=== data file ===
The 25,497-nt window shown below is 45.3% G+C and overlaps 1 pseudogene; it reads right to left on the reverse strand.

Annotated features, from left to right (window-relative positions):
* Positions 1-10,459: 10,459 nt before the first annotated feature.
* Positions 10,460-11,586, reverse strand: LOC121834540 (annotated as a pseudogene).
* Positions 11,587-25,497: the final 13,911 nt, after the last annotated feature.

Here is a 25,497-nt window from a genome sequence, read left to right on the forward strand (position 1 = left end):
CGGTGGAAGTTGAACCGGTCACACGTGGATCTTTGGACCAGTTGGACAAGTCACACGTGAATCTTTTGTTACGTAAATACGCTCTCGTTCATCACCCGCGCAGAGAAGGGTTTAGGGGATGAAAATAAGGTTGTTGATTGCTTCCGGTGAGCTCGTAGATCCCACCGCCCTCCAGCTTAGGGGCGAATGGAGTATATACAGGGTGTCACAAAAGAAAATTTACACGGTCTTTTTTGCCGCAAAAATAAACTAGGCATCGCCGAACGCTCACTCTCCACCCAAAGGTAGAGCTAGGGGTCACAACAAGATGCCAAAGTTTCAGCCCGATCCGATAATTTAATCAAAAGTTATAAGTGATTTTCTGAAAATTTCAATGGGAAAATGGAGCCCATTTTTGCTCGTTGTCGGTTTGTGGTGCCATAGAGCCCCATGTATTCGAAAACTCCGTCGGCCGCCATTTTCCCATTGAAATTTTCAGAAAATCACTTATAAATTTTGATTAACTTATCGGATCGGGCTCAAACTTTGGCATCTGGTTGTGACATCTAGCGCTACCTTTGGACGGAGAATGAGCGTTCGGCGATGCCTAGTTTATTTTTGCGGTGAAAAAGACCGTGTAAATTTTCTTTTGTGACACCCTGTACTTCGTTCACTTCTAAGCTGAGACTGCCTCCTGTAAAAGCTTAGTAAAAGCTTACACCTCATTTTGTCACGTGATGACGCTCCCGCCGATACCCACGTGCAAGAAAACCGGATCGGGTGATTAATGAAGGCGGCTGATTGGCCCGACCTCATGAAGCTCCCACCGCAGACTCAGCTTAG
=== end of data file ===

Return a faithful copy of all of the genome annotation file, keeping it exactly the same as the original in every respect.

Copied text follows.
The 25,497-nt window shown below is 45.3% G+C and overlaps 1 pseudogene; it reads right to left on the reverse strand.

Annotated features, from left to right (window-relative positions):
* Positions 1-10,459: 10,459 nt before the first annotated feature.
* Positions 10,460-11,586, reverse strand: LOC121834540 (annotated as a pseudogene).
* Positions 11,587-25,497: the final 13,911 nt, after the last annotated feature.

Here is a 25,497-nt window from a genome sequence, read left to right on the forward strand (position 1 = left end):
CGGTGGAAGTTGAACCGGTCACACGTGGATCTTTGGACCAGTTGGACAAGTCACACGTGAATCTTTTGTTACGTAAATACGCTCTCGTTCATCACCCGCGCAGAGAAGGGTTTAGGGGATGAAAATAAGGTTGTTGATTGCTTCCGGTGAGCTCGTAGATCCCACCGCCCTCCAGCTTAGGGGCGAATGGAGTATATACAGGGTGTCACAAAAGAAAATTTACACGGTCTTTTTTGCCGCAAAAATAAACTAGGCATCGCCGAACGCTCACTCTCCACCCAAAGGTAGAGCTAGGGGTCACAACAAGATGCCAAAGTTTCAGCCCGATCCGATAATTTAATCAAAAGTTATAAGTGATTTTCTGAAAATTTCAATGGGAAAATGGAGCCCATTTTTGCTCGTTGTCGGTTTGTGGTGCCATAGAGCCCCATGTATTCGAAAACTCCGTCGGCCGCCATTTTCCCATTGAAATTTTCAGAAAATCACTTATAAATTTTGATTAACTTATCGGATCGGGCTCAAACTTTGGCATCTGGTTGTGACATCTAGCGCTACCTTTGGACGGAGAATGAGCGTTCGGCGATGCCTAGTTTATTTTTGCGGTGAAAAAGACCGTGTAAATTTTCTTTTGTGACACCCTGTACTTCGTTCACTTCTAAGCTGAGACTGCCTCCTGTAAAAGCTTAGTAAAAGCTTACACCTCATTTTGTCACGTGATGACGCTCCCGCCGATACCCACGTGCAAGAAAACCGGATCGGGTGATTAATGAAGGCGGCTGATTGGCCCGACCTCATGAAGCTCCCACCGCAGACTCAGCTTAG